The USPTO refused registration of the mark VOLKS PILS for “beer, lager” [PILS disclaimed], finding it likely to cause confusion with the registered mark VOLK for vodka. Applicant Marshall Brewing pointed to some 50 pairs of registrations for the same or similar marks for beer and vodka, owned by different entities, as proof that the goods are not related. How do you think this came out? In re Marshall Brewing Company, LLC, Serial No. 87019347 (April 9, 2018) [not precedential] (Opinion by Judge Marc A. Bergsman).
The Marks: The Board wasted little time in finding the marks confusingly similar, concluding that the addition of the letter “S” and the descriptive term “Pils” to the cited mark failed to distinguish the marks at issue.
The Goods: Examining Attorney Leslie Ann Thomas-Riggs submitted 12 use-based registrations covering both beer and vodka, as well as Internet evidence showing that beer, lager, and vodka may originate from a common source. News articles discussed the expansion by brewers into the distilling of spirits, including vodka.
Applicant Marshall pointed out that “beer” appears in the identification of goods in 14,009 live, use-based trademark registrations in class 32, and vodka in 1,980 use-based registrations in class 33. However, only 35 registrations cover both beer and vodka. The Board found this evidence of little probative value since it did not indicate whether the same entity has separate registrations for vodka and beer.
Applicant also submitted 109 pairs of third-party registrations for the same or similar marks owned by different entities, for beer and vodka. However, the Board found that half the registration pairs were for marks that were not similar. As to the other half, those registrations did not rebut the Examining Attorney’s evidence because “[t]here is no requirement for goods to be found related that all or even a majority of the sources of one product must also be sources of the other product.” Here, the evidence clearly demonstrates that there are entities that are the source of both vodka and beer.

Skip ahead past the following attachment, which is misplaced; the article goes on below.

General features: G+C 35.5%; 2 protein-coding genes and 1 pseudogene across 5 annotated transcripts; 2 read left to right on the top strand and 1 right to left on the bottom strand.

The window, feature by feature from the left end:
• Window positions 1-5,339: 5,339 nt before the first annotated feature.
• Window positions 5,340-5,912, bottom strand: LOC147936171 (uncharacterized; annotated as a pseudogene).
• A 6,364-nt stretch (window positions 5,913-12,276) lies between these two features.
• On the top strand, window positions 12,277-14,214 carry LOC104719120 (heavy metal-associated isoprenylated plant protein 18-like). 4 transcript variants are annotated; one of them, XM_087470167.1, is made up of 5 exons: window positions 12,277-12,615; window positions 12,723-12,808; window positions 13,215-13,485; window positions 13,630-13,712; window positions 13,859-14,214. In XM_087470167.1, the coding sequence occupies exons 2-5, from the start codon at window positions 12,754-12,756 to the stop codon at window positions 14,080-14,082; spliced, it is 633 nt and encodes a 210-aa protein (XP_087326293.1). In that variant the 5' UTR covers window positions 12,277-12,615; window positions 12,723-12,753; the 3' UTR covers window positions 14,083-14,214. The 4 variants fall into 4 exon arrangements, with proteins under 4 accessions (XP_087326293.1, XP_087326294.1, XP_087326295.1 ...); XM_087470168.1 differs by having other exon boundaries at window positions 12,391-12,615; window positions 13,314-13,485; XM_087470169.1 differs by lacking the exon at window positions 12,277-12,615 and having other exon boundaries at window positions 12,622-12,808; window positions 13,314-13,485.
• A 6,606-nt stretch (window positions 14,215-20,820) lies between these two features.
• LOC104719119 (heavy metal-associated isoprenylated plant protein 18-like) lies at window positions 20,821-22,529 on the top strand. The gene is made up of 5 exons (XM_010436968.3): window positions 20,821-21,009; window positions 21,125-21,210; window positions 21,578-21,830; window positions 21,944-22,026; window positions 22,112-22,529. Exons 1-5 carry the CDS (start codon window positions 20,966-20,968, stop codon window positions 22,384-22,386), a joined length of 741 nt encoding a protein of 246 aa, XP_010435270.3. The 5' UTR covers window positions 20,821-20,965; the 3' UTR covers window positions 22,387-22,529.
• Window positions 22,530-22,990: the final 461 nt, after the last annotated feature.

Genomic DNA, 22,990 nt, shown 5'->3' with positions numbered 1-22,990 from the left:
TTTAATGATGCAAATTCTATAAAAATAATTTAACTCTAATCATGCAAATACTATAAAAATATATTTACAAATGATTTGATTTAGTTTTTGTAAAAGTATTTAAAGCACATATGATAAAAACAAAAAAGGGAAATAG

The Board therefore concluded that the goods are related for Section 2(d) purposes.
Conditions of Sale: Because there are no limitations in the application and cited registration, the Board must presume that the goods travel in all normal channels of trade and are offered to all the usual classes of consumers for those goods. Potential customers are ordinary consumers who purchase and drink alcoholic beverages and include consumers who may buy inexpensive beer, lager, or vodka on impulse.
Conclusion: Balancing the relevant du Pont factors, the Board found confusion likely and it affirmed the refusal to register.